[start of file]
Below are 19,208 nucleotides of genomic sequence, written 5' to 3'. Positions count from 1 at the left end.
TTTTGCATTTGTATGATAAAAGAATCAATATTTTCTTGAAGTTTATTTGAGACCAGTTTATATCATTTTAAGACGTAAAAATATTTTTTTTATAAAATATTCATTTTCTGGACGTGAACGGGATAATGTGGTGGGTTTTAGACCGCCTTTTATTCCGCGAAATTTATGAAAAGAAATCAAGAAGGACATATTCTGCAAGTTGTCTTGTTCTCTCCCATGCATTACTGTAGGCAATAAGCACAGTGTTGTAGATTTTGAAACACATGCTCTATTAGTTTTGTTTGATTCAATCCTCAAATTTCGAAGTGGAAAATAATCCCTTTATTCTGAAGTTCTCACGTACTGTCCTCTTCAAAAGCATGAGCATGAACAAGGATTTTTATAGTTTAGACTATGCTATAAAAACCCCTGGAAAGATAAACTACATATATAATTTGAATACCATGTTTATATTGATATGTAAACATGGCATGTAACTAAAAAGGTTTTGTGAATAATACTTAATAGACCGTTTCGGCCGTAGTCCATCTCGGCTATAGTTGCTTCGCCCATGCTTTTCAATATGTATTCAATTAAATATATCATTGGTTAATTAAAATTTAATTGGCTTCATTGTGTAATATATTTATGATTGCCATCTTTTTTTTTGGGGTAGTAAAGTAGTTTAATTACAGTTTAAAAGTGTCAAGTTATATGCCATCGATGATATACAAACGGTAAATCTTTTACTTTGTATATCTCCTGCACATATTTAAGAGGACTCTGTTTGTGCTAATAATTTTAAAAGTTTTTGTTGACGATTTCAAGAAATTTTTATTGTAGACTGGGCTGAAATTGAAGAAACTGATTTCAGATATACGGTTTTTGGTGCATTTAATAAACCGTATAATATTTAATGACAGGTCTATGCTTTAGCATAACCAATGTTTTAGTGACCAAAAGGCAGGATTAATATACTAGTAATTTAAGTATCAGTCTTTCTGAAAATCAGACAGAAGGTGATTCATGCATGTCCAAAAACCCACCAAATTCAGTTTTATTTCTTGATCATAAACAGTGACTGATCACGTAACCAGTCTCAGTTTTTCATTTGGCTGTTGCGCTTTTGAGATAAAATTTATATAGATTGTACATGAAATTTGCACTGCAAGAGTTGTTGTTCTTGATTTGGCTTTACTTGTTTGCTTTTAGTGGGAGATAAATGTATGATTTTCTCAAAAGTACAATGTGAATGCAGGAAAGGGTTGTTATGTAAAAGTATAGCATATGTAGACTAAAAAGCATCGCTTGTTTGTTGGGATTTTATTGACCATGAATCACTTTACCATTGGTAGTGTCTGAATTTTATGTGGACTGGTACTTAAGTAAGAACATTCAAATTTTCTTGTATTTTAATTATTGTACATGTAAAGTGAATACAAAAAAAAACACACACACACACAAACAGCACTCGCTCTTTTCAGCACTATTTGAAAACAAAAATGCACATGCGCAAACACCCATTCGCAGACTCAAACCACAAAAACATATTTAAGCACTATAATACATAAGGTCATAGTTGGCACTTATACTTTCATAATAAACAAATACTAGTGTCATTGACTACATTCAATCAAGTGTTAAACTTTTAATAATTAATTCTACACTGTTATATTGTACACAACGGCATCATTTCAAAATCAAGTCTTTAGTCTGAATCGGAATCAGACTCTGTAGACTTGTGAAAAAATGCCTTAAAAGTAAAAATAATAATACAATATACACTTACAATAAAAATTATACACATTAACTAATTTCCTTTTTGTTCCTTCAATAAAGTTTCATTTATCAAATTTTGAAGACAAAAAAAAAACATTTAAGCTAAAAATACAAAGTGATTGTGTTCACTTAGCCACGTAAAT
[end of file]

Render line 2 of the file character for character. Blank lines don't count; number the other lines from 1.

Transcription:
TTTTGCATTTGTATGATAAAAGAATCAATATTTTCTTGAAGTTTATTTGAGACCAGTTTATATCATTTTAAGACGTAAAAATATTTTTTTTATAAAATATTCATTTTCTGGACGTGAACGGGATAATGTGGTGGGTTTTAGACCGCCTTTTATTCCGCGAAATTTATGAAAAGAAATCAAGAAGGACATATTCTGCAAGTTGTCTTGTTCTCTCCCATGCATTACTGTAGGCAATAAGCACAGTGTTGTAGATTTTGAAACACATGCTCTATTAGTTTTGTTTGATTCAATCCTCAAATTTCGAAGTGGAAAATAATCCCTTTATTCTGAAGTTCTCACGTACTGTCCTCTTCAAAAGCATGAGCATGAACAAGGATTTTTATAGTTTAGACTATGCTATAAAAACCCCTGGAAAGATAAACTACATATATAATTTGAATACCATGTTTATATTGATATGTAAACATGGCATGTAACTAAAAAGGTTTTGTGAATAATACTTAATAGACCGTTTCGGCCGTAGTCCATCTCGGCTATAGTTGCTTCGCCCATGCTTTTCAATATGTATTCAATTAAATATATCATTGGTTAATTAAAATTTAATTGGCTTCATTGTGTAATATATTTATGATTGCCATCTTTTTTTTTGGGGTAGTAAAGTAGTTTAATTACAGTTTAAAAGTGTCAAGTTATATGCCATCGATGATATACAAACGGTAAATCTTTTACTTTGTATATCTCCTGCACATATTTAAGAGGACTCTGTTTGTGCTAATAATTTTAAAAGTTTTTGTTGACGATTTCAAGAAATTTTTATTGTAGACTGGGCTGAAATTGAAGAAACTGATTTCAGATATACGGTTTTTGGTGCATTTAATAAACCGTATAATATTTAATGACAGGTCTATGCTTTAGCATAACCAATGTTTTAGTGACCAAAAGGCAGGATTAATATACTAGTAATTTAAGTATCAGTCTTTCTGAAAATCAGACAGAAGGTGATTCATGCATGTCCAAAAACCCACCAAATTCAGTTTTATTTCTTGATCATAAACAGTGACTGATCACGTAACCAGTCTCAGTTTTTCATTTGGCTGTTGCGCTTTTGAGATAAAATTTATATAGATTGTACATGAAATTTGCACTGCAAGAGTTGTTGTTCTTGATTTGGCTTTACTTGTTTGCTTTTAGTGGGAGATAAATGTATGATTTTCTCAAAAGTACAATGTGAATGCAGGAAAGGGTTGTTATGTAAAAGTATAGCATATGTAGACTAAAAAGCATCGCTTGTTTGTTGGGATTTTATTGACCATGAATCACTTTACCATTGGTAGTGTCTGAATTTTATGTGGACTGGTACTTAAGTAAGAACATTCAAATTTTCTTGTATTTTAATTATTGTACATGTAAAGTGAATACAAAAAAAAACACACACACACACAAACAGCACTCGCTCTTTTCAGCACTATTTGAAAACAAAAATGCACATGCGCAAACACCCATTCGCAGACTCAAACCACAAAAACATATTTAAGCACTATAATACATAAGGTCATAGTTGGCACTTATACTTTCATAATAAACAAATACTAGTGTCATTGACTACATTCAATCAAGTGTTAAACTTTTAATAATTAATTCTACACTGTTATATTGTACACAACGGCATCATTTCAAAATCAAGTCTTTAGTCTGAATCGGAATCAGACTCTGTAGACTTGTGAAAAAATGCCTTAAAAGTAAAAATAATAATACAATATACACTTACAATAAAAATTATACACATTAACTAATTTCCTTTTTGTTCCTTCAATAAAGTTTCATTTATCAAATTTTGAAGACAAAAAAAAAACATTTAAGCTAAAAATACAAAGTGATTGTGTTCACTTAGCCACGTAAAT